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will be superseded before long by the electric system.

In order to avoid the large amount of leakage which must necessarily take place on a long line, Messrs Ayrton and Perry propose to divide the line into a number of sections, the current being conveyed along the whole length of the line by a well-insulated cable laid alongside the ordinary rails. Each section is put into electrical communication with the cable, automatically by the train as required, and contact broken again as the train leaves the section. Leakage can thus take place only from a section on which a train happens to be, instead of from the whole length of line, the leakage from the cable being practically nil. Such an arrangement may be made to constitute an absolute block system, so that one train cannot possibly run into a preceding one, even if the latter comes to a stop. Imagine three consecutive sections A, B, and C. A train leaving section A, and entering section B, cuts off the current from section A, and receives current from section B. At the same moment the 'going' and 'returning' conductors of section A are automatically connected, and the motors of a train entering on this section are at once 'shortcircuited' and brought to rest, so that no following train can proceed along section A until the train in front has entered section C. Section A is for the time a blocked section, and a train entering such a section is at once powerfully braked, and cannot be started again until the train in front is at a safe distance ahead. Hence, there must always be at least one unoccupied section between two trains. The value and safety of such a system are at once evident, and it is a system which is absolutely independent of signalmen, drivers, or guards.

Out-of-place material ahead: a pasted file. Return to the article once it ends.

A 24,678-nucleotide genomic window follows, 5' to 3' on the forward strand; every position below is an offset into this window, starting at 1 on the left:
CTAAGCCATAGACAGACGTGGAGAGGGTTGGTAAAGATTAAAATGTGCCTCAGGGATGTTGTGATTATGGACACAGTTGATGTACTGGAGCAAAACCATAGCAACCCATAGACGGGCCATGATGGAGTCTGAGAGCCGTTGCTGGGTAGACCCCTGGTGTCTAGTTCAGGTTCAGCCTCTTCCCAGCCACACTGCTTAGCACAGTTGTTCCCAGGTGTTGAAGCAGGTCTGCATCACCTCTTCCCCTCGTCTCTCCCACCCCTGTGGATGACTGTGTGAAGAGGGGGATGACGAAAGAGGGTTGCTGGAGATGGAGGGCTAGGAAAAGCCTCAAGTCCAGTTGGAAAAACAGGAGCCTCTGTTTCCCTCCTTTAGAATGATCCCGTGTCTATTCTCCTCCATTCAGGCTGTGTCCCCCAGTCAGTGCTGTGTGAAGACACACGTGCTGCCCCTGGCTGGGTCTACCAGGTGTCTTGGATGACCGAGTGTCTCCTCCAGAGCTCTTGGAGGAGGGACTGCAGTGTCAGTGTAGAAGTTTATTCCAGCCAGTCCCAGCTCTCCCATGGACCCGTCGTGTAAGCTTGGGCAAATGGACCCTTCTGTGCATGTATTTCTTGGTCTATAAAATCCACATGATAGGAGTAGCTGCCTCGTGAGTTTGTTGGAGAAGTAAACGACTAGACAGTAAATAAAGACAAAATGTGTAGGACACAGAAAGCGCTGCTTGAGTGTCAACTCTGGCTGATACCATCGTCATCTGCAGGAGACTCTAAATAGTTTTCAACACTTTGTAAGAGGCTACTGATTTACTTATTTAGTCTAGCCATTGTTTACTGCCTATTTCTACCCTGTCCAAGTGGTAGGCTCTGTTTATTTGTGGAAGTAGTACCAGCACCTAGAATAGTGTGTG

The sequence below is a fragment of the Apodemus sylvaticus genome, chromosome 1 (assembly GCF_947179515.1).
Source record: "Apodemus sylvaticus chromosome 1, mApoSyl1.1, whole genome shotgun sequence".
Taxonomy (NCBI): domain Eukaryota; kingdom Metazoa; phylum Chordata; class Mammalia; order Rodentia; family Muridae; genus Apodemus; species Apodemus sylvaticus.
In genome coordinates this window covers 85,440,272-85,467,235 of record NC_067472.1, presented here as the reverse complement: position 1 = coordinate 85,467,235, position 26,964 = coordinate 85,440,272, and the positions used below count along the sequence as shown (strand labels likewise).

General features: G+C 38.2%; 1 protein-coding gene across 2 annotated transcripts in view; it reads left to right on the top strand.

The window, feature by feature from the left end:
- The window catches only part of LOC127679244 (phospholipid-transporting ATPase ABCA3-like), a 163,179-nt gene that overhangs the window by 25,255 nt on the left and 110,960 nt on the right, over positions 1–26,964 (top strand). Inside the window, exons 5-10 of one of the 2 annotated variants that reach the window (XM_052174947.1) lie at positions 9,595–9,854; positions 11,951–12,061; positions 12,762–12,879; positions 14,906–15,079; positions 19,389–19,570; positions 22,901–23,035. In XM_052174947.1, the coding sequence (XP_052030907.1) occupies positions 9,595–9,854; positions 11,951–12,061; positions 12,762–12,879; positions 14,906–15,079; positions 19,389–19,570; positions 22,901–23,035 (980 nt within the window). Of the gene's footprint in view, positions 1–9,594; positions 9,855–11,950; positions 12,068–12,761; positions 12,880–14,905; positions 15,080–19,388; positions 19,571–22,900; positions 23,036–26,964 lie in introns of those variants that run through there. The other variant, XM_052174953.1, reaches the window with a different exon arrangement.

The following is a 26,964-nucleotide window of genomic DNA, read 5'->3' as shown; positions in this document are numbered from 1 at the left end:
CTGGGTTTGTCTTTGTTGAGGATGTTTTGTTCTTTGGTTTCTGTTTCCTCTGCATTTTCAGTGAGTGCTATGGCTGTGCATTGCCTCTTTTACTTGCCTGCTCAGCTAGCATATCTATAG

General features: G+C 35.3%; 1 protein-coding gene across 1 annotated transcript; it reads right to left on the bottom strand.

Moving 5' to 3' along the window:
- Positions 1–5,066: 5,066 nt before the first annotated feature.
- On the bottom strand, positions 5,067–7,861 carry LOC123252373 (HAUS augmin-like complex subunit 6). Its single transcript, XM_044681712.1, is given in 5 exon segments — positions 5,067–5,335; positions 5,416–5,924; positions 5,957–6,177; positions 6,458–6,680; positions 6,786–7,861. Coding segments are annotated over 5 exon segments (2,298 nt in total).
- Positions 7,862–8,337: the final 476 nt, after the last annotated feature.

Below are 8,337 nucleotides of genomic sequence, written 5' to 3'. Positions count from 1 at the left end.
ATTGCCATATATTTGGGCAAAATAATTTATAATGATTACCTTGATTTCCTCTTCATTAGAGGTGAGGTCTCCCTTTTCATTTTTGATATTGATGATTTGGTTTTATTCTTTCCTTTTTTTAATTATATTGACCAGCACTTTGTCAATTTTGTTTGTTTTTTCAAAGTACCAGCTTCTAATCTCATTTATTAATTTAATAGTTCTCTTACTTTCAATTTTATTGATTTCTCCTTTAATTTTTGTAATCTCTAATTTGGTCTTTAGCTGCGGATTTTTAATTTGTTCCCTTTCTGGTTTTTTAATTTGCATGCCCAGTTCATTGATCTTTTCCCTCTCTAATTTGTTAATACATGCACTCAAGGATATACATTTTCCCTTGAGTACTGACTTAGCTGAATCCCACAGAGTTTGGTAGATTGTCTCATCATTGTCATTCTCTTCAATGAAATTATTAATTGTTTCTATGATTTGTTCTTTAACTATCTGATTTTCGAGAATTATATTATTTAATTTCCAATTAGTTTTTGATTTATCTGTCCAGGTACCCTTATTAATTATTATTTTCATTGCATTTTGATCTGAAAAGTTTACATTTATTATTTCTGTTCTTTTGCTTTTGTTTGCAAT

An interesting line is now in course of construction in London-namely, the Charing Cross and Waterloo Electric Railway. This line is to start from the north end of Northumberland Avenue, opposite the Grand Hotel, pass under the Thames in iron caissons, and terminate at the present Waterloo terminus of the London and South-western Railway. The line is to be double, and worked by a stationary engine, driving the dynamo-electric machines at the Waterloo end. It is proposed to run the carriages separately, and start them as filled, about three minutes being occupied on the journey. Plans and estimates have been prepared and deposited for two other underground electric railways, but they have been successfully opposed for the present. These are the Mid London Electric Railway, from Oxford Street to Cornhill; and the London Central Electric Railway, from Northumberland Avenue to the General Post-office, by way of Piccadilly Circus, New Oxford Street, and Holborn.